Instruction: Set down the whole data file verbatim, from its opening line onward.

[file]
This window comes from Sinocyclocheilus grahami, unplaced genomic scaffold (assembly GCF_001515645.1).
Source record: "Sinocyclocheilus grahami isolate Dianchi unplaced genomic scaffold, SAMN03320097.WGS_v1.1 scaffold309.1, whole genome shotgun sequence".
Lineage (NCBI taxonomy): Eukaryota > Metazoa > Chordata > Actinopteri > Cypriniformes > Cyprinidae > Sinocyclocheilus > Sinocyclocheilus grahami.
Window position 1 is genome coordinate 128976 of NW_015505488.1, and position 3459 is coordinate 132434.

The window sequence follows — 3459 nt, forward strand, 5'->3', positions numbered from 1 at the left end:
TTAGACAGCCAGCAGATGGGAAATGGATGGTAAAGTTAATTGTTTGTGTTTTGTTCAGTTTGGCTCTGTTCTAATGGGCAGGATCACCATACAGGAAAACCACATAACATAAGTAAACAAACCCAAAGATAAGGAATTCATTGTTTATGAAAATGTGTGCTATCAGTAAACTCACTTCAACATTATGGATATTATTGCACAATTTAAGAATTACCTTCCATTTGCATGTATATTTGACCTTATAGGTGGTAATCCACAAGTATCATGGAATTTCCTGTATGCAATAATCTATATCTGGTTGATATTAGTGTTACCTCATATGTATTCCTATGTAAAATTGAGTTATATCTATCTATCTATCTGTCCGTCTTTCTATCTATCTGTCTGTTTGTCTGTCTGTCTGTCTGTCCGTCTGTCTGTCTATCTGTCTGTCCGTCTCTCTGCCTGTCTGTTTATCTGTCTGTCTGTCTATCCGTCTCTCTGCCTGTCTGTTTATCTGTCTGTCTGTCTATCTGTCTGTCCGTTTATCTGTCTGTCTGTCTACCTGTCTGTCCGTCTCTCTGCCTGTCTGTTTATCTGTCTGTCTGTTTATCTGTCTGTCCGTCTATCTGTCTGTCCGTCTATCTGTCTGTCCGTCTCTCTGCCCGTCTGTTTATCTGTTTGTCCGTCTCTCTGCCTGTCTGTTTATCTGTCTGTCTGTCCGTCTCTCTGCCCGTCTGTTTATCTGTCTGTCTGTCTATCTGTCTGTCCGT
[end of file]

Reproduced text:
This window comes from Sinocyclocheilus grahami, unplaced genomic scaffold (assembly GCF_001515645.1).
Source record: "Sinocyclocheilus grahami isolate Dianchi unplaced genomic scaffold, SAMN03320097.WGS_v1.1 scaffold309.1, whole genome shotgun sequence".
Lineage (NCBI taxonomy): Eukaryota > Metazoa > Chordata > Actinopteri > Cypriniformes > Cyprinidae > Sinocyclocheilus > Sinocyclocheilus grahami.
Window position 1 is genome coordinate 128976 of NW_015505488.1, and position 3459 is coordinate 132434.

The window sequence follows — 3459 nt, forward strand, 5'->3', positions numbered from 1 at the left end:
TTAGACAGCCAGCAGATGGGAAATGGATGGTAAAGTTAATTGTTTGTGTTTTGTTCAGTTTGGCTCTGTTCTAATGGGCAGGATCACCATACAGGAAAACCACATAACATAAGTAAACAAACCCAAAGATAAGGAATTCATTGTTTATGAAAATGTGTGCTATCAGTAAACTCACTTCAACATTATGGATATTATTGCACAATTTAAGAATTACCTTCCATTTGCATGTATATTTGACCTTATAGGTGGTAATCCACAAGTATCATGGAATTTCCTGTATGCAATAATCTATATCTGGTTGATATTAGTGTTACCTCATATGTATTCCTATGTAAAATTGAGTTATATCTATCTATCTATCTGTCCGTCTTTCTATCTATCTGTCTGTTTGTCTGTCTGTCTGTCTGTCCGTCTGTCTGTCTATCTGTCTGTCCGTCTCTCTGCCTGTCTGTTTATCTGTCTGTCTGTCTATCCGTCTCTCTGCCTGTCTGTTTATCTGTCTGTCTGTCTATCTGTCTGTCCGTTTATCTGTCTGTCTGTCTACCTGTCTGTCCGTCTCTCTGCCTGTCTGTTTATCTGTCTGTCTGTTTATCTGTCTGTCCGTCTATCTGTCTGTCCGTCTATCTGTCTGTCCGTCTCTCTGCCCGTCTGTTTATCTGTTTGTCCGTCTCTCTGCCTGTCTGTTTATCTGTCTGTCTGTCCGTCTCTCTGCCCGTCTGTTTATCTGTCTGTCTGTCTATCTGTCTGTCCGT